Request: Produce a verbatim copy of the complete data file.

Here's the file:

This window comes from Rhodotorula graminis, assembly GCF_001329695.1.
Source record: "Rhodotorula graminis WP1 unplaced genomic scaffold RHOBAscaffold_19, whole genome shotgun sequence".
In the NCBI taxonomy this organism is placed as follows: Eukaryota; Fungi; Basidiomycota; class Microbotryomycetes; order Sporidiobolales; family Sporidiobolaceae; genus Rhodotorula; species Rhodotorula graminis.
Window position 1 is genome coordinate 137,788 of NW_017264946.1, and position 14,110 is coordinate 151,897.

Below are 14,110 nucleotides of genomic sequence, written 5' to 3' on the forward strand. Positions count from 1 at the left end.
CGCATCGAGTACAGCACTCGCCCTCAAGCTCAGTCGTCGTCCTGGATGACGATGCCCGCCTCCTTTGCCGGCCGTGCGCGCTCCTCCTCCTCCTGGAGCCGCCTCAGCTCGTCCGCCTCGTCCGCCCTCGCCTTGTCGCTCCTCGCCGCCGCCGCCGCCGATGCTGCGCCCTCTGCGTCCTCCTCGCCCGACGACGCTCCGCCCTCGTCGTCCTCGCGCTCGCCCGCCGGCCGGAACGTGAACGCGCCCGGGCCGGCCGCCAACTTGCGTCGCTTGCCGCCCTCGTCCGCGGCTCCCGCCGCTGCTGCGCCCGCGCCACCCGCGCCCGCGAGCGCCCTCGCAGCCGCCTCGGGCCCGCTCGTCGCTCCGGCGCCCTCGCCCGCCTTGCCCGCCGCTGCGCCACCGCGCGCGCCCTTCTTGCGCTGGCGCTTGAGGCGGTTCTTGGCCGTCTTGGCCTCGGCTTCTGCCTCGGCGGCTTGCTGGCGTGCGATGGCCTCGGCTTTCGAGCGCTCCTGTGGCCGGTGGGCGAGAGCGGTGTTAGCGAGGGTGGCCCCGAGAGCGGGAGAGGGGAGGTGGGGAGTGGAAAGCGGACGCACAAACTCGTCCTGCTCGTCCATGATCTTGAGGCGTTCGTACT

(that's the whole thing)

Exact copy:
This window comes from Rhodotorula graminis, assembly GCF_001329695.1.
Source record: "Rhodotorula graminis WP1 unplaced genomic scaffold RHOBAscaffold_19, whole genome shotgun sequence".
In the NCBI taxonomy this organism is placed as follows: Eukaryota; Fungi; Basidiomycota; class Microbotryomycetes; order Sporidiobolales; family Sporidiobolaceae; genus Rhodotorula; species Rhodotorula graminis.
Window position 1 is genome coordinate 137,788 of NW_017264946.1, and position 14,110 is coordinate 151,897.

Below are 14,110 nucleotides of genomic sequence, written 5' to 3' on the forward strand. Positions count from 1 at the left end.
CGCATCGAGTACAGCACTCGCCCTCAAGCTCAGTCGTCGTCCTGGATGACGATGCCCGCCTCCTTTGCCGGCCGTGCGCGCTCCTCCTCCTCCTGGAGCCGCCTCAGCTCGTCCGCCTCGTCCGCCCTCGCCTTGTCGCTCCTCGCCGCCGCCGCCGCCGATGCTGCGCCCTCTGCGTCCTCCTCGCCCGACGACGCTCCGCCCTCGTCGTCCTCGCGCTCGCCCGCCGGCCGGAACGTGAACGCGCCCGGGCCGGCCGCCAACTTGCGTCGCTTGCCGCCCTCGTCCGCGGCTCCCGCCGCTGCTGCGCCCGCGCCACCCGCGCCCGCGAGCGCCCTCGCAGCCGCCTCGGGCCCGCTCGTCGCTCCGGCGCCCTCGCCCGCCTTGCCCGCCGCTGCGCCACCGCGCGCGCCCTTCTTGCGCTGGCGCTTGAGGCGGTTCTTGGCCGTCTTGGCCTCGGCTTCTGCCTCGGCGGCTTGCTGGCGTGCGATGGCCTCGGCTTTCGAGCGCTCCTGTGGCCGGTGGGCGAGAGCGGTGTTAGCGAGGGTGGCCCCGAGAGCGGGAGAGGGGAGGTGGGGAGTGGAAAGCGGACGCACAAACTCGTCCTGCTCGTCCATGATCTTGAGGCGTTCGTACT